The reporters continue: “Michigan’s educational system allows for an unlimited number of charter schools, and lets families cross city lines to enroll in neighboring districts. The system encourages families to shop around for the right choice. But in a city where most schools are struggling, parents wanting the best for their child might not be happy with the first, second, or third school they try. They might keep searching, and might end up causing serious harm.”
Profiling students graduating from eighth grade at Bethune Elementary-Middle School, the reporters share students’ stories of feeling displaced and trying to fit in. They also share the frustrations of teachers who too often discover a new child in class, someone who arrived without notice and without records. A science teacher meets a student at the door at the end of a class to inquire whether the student is visiting from another class: “No, Gabrielle answered, “I’m new.” “Oh,” her teacher said. “Welcome.”
Just as students arrive unannounced, “At the same time, other students disappear. They’re in class one day, raising their hands to ask a question or volunteering to solve a math problem. The next day they’re gone, a single-day absence that soon turns to weeks. Staff often don’t know where they’ve gone until another school calls for their records.”
It is not surprising that, “When a new student transfers into the school, paperwork documenting student disabilities and spelling out therapies and support for those children is supposed to come with them. The child’s former school, when requested, is supposed to send over transcripts, test scores, and other paperwork. But teachers say it can take weeks to get a student’s transcript from another school, even from other schools in the same district. The state education department is developing a centralized data system that, in the next few years, will enable schools to quickly access the records of new students. But for now, schools must make the request, then hope for a timely response. If it takes too long, the new teacher might never know whether the child who just arrived had behavioral problems in her last school, or if his last teacher thought he might need glasses.”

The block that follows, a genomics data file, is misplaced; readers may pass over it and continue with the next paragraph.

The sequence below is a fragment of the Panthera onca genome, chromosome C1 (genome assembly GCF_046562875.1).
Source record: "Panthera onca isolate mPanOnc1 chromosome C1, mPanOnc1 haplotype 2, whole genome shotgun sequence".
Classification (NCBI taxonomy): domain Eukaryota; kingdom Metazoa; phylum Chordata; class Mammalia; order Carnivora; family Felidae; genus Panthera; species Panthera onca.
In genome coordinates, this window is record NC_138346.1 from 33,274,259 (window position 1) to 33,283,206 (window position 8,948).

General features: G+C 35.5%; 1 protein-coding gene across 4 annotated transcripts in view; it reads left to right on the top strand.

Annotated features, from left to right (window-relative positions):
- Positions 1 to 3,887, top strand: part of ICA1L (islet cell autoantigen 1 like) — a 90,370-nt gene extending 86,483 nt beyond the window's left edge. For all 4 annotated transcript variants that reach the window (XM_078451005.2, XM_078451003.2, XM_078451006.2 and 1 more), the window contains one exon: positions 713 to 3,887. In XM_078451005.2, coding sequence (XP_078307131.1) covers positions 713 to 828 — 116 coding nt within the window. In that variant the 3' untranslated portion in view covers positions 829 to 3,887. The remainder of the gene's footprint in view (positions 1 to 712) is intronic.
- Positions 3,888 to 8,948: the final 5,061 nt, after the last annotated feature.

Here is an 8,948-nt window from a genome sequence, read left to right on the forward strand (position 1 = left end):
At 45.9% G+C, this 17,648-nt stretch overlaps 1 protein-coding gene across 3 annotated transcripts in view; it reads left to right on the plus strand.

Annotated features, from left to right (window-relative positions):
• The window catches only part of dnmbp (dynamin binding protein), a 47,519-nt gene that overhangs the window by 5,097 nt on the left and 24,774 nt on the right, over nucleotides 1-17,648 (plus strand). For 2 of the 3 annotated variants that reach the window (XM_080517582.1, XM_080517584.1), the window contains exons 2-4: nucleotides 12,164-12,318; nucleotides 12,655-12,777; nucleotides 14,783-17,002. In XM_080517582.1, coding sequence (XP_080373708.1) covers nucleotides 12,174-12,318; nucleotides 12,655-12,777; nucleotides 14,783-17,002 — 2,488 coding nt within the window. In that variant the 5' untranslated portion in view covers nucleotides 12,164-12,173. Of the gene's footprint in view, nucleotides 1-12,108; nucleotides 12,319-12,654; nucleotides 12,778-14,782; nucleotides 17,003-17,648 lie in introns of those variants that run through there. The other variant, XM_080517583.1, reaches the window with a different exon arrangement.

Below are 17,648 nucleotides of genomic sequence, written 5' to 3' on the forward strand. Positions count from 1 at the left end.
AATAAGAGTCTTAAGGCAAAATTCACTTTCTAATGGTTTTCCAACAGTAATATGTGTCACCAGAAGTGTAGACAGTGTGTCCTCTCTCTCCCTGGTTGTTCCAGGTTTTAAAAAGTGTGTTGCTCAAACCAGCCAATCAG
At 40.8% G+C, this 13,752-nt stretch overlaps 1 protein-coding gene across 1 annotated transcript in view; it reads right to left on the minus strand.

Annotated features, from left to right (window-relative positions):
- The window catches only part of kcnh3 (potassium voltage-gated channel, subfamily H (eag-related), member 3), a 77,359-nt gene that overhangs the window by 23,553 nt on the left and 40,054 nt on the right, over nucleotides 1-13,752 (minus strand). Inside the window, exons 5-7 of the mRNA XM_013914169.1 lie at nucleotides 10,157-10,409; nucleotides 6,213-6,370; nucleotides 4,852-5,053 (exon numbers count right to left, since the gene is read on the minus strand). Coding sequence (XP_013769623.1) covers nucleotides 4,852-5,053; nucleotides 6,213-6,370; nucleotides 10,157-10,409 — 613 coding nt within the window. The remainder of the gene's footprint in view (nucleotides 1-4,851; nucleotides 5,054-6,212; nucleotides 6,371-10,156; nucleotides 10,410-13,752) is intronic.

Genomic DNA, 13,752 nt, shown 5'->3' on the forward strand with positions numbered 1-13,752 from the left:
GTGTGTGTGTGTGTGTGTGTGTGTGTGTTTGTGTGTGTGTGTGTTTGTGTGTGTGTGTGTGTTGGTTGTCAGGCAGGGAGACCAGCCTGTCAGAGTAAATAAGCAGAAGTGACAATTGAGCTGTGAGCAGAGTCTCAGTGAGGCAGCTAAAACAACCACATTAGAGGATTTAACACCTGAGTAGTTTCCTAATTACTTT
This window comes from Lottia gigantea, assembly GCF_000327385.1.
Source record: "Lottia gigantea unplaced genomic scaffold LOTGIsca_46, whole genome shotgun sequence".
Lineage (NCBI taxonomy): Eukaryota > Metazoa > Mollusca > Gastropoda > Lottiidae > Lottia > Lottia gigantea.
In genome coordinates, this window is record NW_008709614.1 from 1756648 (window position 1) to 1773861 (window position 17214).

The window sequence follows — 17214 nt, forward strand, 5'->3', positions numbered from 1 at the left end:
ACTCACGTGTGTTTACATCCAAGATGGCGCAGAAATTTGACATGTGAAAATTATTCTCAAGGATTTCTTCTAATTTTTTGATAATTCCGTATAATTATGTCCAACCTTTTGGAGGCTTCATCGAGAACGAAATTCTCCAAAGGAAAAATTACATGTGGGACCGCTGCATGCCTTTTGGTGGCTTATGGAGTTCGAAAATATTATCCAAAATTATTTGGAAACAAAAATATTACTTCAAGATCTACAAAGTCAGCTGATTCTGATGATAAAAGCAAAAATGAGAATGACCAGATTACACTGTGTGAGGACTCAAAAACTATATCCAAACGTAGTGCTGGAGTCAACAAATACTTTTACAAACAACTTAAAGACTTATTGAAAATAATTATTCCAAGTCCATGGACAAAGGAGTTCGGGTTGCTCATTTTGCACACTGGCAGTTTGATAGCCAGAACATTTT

“Ads for online schools, charter schools, and suburban schools” on the radio “lure families out of the Detroit school system.” The tragedy, as the reporters explain, is that, “Student transience affects nearly every school in Detroit.”
Bethune Elementary-Middle School’s principal Alisanda Woods perfectly understands the problem and grasps, as well, how little she can do to support the teachers and the children: “Some of these kids have a lot of problems that nobody’s addressing, and they’re coming in and a lot of times they’re unstable… Our teachers will receive these children and work with them from the time they walk through the door until the time they leave… But then new students arrive and we have to start all over again.”
Please read this fine reporting: In Detroit, Students Move from School to School at Dizzying Pace.